|Are you 'healthy' enough to migrate?|
|Do you have an eye for detail? You'll need it.|
- Referral Letter with unique HAP ID
- Any medical reports/X-rays done recently or any medical documents you deem relevant/have been declared in your medical declaration
P.S. Refer to S's post on hyperthyroidism to understand the importance of taking medicine for any chronic illnesses regularly, as well as the importance of bringing along all documentation and test results for your illness..
After that, we had to move from room to room for various tests to be conducted by the staff. We got a receipt cum checklist of all the tests we had to complete, so we went around from 'station' to 'station'. These 'stations' are:
- eyesight and colour blindness test
- height and weight
- urine test
- HIV blood test
- Chest X-ray
- Medical Exam by doctor for everything else
All in all, the whole thing was completed for both of us in about an hour. Pretty efficient of the staff I should say!
It is best to complete the medical exam station last because you will need to pass your completed checklist to the doctor in person before you leave the clinic. The doctor will wait for the results of the X-ray and HIV test to be completed before submitting all the results to Australia Immigration online (via their eHealth system).
- be HIV positive
- have Tuberculosis presently (history of cured TB is questionable)
- require very expensive, ongoing healthcare
- have any other serious (chronic) illnesses which will require very costly surgery/medical treatment etc
You can bring your original documents / medical reports to the clinic and show the panel physician on the day of your medical exam. If he/she deems that your documents are still valid, the doctor will take them and upload the documents accordingly. You will still need to pay a basic fee for the consultation though.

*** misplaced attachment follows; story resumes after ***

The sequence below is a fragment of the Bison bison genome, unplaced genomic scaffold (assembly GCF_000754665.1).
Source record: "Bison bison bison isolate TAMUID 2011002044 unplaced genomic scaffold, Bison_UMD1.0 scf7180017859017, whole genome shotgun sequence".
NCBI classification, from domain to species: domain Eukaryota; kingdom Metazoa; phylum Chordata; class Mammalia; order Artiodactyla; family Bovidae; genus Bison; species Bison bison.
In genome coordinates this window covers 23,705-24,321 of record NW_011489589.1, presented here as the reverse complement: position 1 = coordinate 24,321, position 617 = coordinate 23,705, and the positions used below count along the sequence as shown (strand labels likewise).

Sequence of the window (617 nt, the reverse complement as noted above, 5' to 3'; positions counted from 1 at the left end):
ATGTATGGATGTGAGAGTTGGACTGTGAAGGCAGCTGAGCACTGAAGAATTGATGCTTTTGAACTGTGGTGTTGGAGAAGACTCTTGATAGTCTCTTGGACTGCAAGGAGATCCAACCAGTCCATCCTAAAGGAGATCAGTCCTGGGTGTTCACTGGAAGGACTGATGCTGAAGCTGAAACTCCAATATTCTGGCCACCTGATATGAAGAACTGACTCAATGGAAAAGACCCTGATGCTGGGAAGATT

Each applicant attending the medical exam will be given a grade by the panel doctor. There are only 2 grades, 'A' or 'B', based on the outcome of the medical exam and medical history. 'A' means that you are of good health and you have no significant medical conditions. 'B' means that your doctor thinks you may have a significant medical condition which will require referral to the MOC in Australia. You can ask your doctor for your medical grade before you leave the clinic.
Typically, those with 'A' grade for medical will be 'auto-cleared' and be taken as having passed the health requirement, except for a 'lucky' few who may still be referred to the MOC for quality control. Those with 'B' grade will be referred to the MOC. If you are still in doubt, this link provides very comprehensive information on the medical and radiological examinations as well as the grading outcomes.
It could be anywhere between a few weeks to several months it seems. No one knows for sure and it really depends on what the medical condition is. What is certain is that any referred medical (for any applicant) means a definite delay in the processing of the visa, as your case officer will need to wait for the referred medical to be finalized/cleared before the visa can be granted.
Update from S: In my case as linked earlier, the resultant delay was three weeks, with no further medical reviews or tests requested by the MOC. Still, it really depends on a case-by-case basis. I had gone for blood tests with my specialist (working diligently to get the results back to relatively normal specs) in anticipation of having to provide documentation to show that my condition was under control. This would be a good damage control action to take, rather than just assuming the best case scenario - which was what just happened to occur for us.
|Referred medical = tang ku ku (wait long long)...|
A lot of information that I have provided here is based on my own research - therefore you may want to do your own research to find answers to your unique question(s). There are tons of people (literally thousands) applying for visas to Australia and all permanent visas require applicants to fulfill the health requirement. Therefore it is likely that someone, somewhere out there is facing a similar issue. Google is your best friend! Otherwise, feel free to drop a comment/question below!
In the meantime, as long as your Case Officer has called for it, you can apply for the CoC as detailed in Chapter 8, even with an outstanding medical referral like S had.